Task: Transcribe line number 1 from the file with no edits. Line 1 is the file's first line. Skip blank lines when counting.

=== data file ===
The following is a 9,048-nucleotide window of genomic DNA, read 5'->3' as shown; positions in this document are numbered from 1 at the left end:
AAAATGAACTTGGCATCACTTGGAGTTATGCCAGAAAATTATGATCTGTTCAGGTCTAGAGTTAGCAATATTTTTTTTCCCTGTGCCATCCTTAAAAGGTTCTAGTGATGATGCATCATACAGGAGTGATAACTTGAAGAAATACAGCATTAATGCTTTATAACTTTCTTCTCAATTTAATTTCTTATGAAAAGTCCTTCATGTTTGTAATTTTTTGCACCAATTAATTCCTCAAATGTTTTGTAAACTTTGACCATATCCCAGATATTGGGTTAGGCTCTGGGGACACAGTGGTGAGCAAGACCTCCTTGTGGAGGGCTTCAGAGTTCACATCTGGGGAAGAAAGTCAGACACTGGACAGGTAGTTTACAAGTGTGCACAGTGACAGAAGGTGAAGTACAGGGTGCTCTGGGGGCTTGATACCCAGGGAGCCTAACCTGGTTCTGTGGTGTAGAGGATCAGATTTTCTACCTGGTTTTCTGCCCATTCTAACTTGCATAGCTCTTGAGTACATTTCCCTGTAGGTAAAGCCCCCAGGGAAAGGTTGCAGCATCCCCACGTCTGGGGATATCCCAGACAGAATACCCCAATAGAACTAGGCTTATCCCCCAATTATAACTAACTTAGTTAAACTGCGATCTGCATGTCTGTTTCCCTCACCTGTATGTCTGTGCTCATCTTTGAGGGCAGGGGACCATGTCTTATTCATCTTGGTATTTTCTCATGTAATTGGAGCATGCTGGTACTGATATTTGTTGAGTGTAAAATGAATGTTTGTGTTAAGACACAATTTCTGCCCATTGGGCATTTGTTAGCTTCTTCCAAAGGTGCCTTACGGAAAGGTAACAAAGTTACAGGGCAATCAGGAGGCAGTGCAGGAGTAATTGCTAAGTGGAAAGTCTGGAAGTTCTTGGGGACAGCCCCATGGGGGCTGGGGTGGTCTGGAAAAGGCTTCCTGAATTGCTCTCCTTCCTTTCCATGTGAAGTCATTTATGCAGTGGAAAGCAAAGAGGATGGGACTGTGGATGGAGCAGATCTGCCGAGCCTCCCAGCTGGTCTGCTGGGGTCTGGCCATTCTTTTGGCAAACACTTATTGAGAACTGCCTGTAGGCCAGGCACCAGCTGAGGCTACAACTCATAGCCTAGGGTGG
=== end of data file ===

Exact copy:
The following is a 9,048-nucleotide window of genomic DNA, read 5'->3' as shown; positions in this document are numbered from 1 at the left end: